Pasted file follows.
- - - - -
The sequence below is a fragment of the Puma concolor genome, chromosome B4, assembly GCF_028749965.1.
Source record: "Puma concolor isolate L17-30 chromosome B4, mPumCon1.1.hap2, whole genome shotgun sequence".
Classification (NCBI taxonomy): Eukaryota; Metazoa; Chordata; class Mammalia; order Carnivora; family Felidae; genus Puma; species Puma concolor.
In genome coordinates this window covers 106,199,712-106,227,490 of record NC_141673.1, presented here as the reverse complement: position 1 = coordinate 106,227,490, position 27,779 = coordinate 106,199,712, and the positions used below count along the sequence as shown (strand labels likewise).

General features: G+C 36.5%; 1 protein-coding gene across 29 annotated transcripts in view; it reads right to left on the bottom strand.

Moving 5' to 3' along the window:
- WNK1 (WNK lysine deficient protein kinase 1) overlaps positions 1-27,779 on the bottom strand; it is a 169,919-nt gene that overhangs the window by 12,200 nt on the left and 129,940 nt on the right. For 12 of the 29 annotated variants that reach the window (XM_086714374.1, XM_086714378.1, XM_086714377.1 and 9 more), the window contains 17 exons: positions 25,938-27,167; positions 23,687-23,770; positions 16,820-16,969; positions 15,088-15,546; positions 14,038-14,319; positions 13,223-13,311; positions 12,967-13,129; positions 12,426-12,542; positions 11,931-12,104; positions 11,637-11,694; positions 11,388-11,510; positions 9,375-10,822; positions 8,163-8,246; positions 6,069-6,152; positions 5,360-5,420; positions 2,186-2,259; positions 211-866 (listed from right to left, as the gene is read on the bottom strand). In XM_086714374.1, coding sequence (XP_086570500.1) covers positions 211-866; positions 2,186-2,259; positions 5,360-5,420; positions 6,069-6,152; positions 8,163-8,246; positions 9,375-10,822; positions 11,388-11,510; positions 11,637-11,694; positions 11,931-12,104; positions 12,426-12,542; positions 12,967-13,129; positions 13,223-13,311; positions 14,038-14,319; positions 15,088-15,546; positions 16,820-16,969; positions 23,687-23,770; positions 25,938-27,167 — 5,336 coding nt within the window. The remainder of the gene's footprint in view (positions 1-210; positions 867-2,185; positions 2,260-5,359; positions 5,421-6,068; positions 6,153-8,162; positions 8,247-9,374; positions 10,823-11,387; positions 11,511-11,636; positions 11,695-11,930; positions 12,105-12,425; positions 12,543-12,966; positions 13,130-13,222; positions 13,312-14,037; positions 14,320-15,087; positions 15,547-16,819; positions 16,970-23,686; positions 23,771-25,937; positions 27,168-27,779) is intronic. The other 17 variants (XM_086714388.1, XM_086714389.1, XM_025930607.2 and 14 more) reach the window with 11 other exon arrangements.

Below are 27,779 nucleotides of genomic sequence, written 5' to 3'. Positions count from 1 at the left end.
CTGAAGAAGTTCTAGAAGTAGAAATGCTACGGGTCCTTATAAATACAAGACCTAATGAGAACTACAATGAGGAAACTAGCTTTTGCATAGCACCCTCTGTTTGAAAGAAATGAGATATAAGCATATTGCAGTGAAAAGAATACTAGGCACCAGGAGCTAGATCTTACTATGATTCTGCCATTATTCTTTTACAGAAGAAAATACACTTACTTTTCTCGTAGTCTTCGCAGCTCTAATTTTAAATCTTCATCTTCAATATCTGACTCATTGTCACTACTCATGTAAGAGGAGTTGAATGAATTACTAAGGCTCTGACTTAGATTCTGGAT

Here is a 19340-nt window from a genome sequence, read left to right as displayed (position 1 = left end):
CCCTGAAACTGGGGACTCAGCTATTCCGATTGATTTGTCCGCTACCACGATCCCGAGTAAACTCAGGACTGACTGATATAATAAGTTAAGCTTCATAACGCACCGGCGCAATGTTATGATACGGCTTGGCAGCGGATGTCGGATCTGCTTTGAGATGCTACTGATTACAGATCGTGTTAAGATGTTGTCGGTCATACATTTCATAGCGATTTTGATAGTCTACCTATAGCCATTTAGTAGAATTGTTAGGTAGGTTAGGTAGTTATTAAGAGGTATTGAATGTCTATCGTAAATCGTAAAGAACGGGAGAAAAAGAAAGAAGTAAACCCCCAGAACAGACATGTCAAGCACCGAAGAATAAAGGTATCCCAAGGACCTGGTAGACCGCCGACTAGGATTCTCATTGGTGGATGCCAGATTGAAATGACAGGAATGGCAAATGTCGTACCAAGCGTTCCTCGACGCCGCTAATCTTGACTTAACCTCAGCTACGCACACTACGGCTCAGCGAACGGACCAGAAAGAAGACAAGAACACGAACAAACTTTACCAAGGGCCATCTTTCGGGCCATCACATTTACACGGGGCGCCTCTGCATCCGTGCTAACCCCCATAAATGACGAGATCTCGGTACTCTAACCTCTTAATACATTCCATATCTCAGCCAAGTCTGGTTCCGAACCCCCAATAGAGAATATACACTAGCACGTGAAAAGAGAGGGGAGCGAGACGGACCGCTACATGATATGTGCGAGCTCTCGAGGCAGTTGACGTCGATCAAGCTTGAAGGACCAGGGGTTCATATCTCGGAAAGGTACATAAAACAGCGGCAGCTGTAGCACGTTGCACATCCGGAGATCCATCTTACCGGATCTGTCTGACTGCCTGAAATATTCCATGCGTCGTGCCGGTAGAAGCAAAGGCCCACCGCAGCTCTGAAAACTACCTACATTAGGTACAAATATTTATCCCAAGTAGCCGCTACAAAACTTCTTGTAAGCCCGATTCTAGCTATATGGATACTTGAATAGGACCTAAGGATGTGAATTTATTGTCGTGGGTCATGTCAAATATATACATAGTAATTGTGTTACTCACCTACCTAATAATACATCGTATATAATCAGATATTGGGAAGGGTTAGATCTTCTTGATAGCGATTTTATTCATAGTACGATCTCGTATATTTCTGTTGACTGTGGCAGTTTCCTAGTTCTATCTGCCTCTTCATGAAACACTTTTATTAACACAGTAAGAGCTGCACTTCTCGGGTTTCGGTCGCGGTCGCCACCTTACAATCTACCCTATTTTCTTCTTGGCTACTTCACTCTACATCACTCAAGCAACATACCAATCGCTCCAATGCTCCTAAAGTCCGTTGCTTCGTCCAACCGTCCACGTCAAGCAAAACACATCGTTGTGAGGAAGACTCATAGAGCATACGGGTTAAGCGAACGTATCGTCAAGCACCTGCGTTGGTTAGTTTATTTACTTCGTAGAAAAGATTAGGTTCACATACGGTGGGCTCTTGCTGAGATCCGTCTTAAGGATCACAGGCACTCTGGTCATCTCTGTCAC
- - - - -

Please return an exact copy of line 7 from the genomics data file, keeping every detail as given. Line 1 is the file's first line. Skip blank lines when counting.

- WNK1 (WNK lysine deficient protein kinase 1) overlaps positions 1-27,779 on the bottom strand; it is a 169,919-nt gene that overhangs the window by 12,200 nt on the left and 129,940 nt on the right. For 12 of the 29 annotated variants that reach the window (XM_086714374.1, XM_086714378.1, XM_086714377.1 and 9 more), the window contains 17 exons: positions 25,938-27,167; positions 23,687-23,770; positions 16,820-16,969; positions 15,088-15,546; positions 14,038-14,319; positions 13,223-13,311; positions 12,967-13,129; positions 12,426-12,542; positions 11,931-12,104; positions 11,637-11,694; positions 11,388-11,510; positions 9,375-10,822; positions 8,163-8,246; positions 6,069-6,152; positions 5,360-5,420; positions 2,186-2,259; positions 211-866 (listed from right to left, as the gene is read on the bottom strand). In XM_086714374.1, coding sequence (XP_086570500.1) covers positions 211-866; positions 2,186-2,259; positions 5,360-5,420; positions 6,069-6,152; positions 8,163-8,246; positions 9,375-10,822; positions 11,388-11,510; positions 11,637-11,694; positions 11,931-12,104; positions 12,426-12,542; positions 12,967-13,129; positions 13,223-13,311; positions 14,038-14,319; positions 15,088-15,546; positions 16,820-16,969; positions 23,687-23,770; positions 25,938-27,167 — 5,336 coding nt within the window. The remainder of the gene's footprint in view (positions 1-210; positions 867-2,185; positions 2,260-5,359; positions 5,421-6,068; positions 6,153-8,162; positions 8,247-9,374; positions 10,823-11,387; positions 11,511-11,636; positions 11,695-11,930; positions 12,105-12,425; positions 12,543-12,966; positions 13,130-13,222; positions 13,312-14,037; positions 14,320-15,087; positions 15,547-16,819; positions 16,970-23,686; positions 23,771-25,937; positions 27,168-27,779) is intronic. The other 17 variants (XM_086714388.1, XM_086714389.1, XM_025930607.2 and 14 more) reach the window with 11 other exon arrangements.